Thus, the CICs will be very different from R&D centers: these will be multidisciplinary
efforts that will bring together the technical, business, policy and other expertise from
Annex-I and non-Annex-I countries to provide end-to-end support for innovation.

April, 2009

CleanNet: A Network of Climate Technology Centres

Thus, CIC activities may involve, inter alia:

Technical research to ensure the availability of technology solutions.

Supporting the development and piloting of appropriate business models to

overcome lack of traditional markets.

Incubating enterprises through training and provision of finance and other

support to entrepreneurs.

Identifying and helping overcome the diverse range of regulatory and policy
barriers to the development and diffusion of such products.

Providing a platform for sharing of best practices and advanced experience

including through learning by doing.

Promoting capacity building in technical areas, policy analysis, business, and









strengthening regional networks.

In the initial phase, the strategy of the network could be to focus on technologies that
not only have broad relevance but also offer the potential for significant leapfrogging.
These include, for example, solar-energy, biomass energy, and energy-efficiencyenhancing solutions as well as particularly relevant adaptation technologies.
Promotion of sustainable agriculture, as a significant climate mitigation and
adaptation initiative, could also be included with local variations corresponding to
different agro-climatic conditions.

Climate Innovation Centers Governance and Operations

A few broad principles for the governance and management of the CICs are
enunciated below; they are neither comprehensive, nor final, but a starting point for

Each CIC would be governed by a Board consisting of representatives of the

host country, donor Governments and funding agencies, industry and civil
society representatives, and management, technical, and policy experts.

Each CIC should be professionally managed, and headed by international

administrators with a proven track record of managing technology
April, 2009

CleanNet: A Network of Climate Technology Centres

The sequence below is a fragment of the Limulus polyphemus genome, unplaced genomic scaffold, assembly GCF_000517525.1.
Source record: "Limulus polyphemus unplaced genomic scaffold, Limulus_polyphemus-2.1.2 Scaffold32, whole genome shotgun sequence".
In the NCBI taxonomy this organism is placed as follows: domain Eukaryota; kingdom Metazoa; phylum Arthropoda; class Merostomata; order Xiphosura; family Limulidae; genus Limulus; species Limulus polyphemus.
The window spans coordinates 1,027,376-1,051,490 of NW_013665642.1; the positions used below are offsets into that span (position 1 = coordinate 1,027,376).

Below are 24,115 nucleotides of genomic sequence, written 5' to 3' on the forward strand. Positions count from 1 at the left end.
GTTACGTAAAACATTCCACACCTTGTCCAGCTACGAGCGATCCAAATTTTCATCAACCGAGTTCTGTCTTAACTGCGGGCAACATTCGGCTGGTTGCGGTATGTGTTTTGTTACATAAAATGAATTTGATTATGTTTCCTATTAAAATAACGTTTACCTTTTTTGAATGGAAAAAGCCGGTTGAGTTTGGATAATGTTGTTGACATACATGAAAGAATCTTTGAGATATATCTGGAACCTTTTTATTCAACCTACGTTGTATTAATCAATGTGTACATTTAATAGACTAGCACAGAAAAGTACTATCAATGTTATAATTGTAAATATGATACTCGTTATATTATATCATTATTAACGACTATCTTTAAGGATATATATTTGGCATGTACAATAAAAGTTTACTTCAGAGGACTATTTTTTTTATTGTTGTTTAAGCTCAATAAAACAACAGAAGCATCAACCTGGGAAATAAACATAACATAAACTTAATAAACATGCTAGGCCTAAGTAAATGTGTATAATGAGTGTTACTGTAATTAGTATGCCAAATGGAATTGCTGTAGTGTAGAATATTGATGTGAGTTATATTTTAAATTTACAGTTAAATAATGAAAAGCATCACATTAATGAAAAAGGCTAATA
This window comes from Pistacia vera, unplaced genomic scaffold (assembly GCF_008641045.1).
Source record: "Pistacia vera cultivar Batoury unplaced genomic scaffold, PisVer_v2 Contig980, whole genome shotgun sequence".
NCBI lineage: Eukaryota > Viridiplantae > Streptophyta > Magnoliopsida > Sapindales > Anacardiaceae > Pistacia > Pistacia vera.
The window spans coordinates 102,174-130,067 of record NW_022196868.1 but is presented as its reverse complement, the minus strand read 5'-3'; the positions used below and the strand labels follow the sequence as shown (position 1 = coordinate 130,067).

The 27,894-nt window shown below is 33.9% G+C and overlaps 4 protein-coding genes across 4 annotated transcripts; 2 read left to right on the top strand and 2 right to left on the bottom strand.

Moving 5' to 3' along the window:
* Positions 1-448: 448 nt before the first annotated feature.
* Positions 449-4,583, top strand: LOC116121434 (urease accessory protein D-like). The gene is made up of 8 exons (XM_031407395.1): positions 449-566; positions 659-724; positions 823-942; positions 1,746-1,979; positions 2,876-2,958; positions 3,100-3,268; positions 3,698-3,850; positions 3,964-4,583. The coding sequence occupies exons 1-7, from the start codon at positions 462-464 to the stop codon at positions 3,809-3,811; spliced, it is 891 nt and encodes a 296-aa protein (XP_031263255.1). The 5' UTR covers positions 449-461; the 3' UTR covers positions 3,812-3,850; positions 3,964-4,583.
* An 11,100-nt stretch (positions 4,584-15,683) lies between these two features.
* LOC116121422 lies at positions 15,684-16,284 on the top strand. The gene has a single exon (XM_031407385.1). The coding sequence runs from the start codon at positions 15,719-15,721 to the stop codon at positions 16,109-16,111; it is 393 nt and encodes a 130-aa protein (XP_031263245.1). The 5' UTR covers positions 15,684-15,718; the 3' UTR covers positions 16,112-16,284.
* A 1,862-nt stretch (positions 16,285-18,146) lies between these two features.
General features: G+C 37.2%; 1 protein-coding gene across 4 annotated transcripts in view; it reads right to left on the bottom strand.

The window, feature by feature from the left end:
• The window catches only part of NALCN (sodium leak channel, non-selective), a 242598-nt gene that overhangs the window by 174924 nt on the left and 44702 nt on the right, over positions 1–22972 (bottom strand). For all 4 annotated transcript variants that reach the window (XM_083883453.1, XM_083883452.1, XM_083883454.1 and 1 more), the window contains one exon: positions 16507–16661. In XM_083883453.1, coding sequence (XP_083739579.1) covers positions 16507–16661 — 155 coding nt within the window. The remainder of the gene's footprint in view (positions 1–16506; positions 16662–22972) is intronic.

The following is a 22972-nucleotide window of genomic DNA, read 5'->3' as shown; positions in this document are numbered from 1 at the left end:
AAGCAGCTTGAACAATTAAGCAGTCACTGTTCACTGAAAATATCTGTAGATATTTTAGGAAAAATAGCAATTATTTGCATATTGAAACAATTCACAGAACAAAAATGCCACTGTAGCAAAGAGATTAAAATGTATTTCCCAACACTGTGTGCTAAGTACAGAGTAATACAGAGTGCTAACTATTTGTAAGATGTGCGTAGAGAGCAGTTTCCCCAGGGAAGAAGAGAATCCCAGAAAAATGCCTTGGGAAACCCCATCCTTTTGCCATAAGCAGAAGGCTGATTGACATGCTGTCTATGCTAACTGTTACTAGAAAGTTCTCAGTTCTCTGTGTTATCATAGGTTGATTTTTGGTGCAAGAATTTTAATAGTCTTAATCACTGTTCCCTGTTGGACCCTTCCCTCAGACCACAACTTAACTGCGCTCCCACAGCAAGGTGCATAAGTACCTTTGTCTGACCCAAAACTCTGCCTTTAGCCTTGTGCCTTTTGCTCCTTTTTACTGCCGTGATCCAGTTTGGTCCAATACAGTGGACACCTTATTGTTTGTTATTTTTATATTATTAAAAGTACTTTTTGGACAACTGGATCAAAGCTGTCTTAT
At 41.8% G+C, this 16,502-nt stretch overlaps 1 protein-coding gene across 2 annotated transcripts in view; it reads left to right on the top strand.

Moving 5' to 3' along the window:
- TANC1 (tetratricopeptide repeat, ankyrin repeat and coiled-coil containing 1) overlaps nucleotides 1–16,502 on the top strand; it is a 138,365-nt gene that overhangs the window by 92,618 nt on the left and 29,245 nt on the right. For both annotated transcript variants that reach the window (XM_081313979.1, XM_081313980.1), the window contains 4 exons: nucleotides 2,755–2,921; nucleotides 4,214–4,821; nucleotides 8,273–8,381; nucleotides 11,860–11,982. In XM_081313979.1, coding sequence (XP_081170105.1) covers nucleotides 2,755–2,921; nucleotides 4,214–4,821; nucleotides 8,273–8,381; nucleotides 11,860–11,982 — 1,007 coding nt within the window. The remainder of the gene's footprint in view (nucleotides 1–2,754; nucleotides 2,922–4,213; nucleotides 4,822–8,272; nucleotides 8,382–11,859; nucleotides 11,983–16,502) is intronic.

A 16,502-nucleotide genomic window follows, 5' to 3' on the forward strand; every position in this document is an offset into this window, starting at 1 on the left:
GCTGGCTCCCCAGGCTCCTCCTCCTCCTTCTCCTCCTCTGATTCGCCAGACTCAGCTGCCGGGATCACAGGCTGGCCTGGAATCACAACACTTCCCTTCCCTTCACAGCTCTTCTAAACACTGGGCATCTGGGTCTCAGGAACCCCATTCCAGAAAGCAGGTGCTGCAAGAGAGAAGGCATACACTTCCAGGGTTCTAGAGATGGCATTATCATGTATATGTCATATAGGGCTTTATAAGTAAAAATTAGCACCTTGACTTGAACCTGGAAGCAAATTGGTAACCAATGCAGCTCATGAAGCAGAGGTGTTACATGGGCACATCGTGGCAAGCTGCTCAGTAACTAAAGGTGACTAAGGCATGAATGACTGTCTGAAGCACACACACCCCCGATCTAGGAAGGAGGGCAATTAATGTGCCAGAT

development and dissemination. The CICs staff should include researchers

from both Annex-1, as well as non Annex-1 Parties (both from the host
country and from other non Annex-1 countries) to enable state-of-the-art
knowledge (on technology, business models, and market formation) to be
applied to local contexts as well as to develop local capabilities.

An essential feature of each CIC has to be a formal structure of interaction

with the private sector which is expected to be the user(s)/manufacturer(s) of
the product(s) under development. This interaction is essential to inform the
performance and price goals in the product design, provide feedback at
various stages of product development, testing and market introduction, and
enable the transfer of the product to the market through these companies.

Similarly it will be important to ensure that the CIC has interactions with other
research institutions, NGOs, and policy-makers on other aspects of the
innovation process. This will help not only enhance the robustness of the
innovation but also the development of local capabilities and networks.

This document briefly describes the CIC concept. The scale and scope of the
proposed CICs, the legal structure of the CICs, issues relating to IPRs generated
the financing and manning of these CICs will be done in the context of specific
needs of the parties interested in promoting the concept.

April, 2009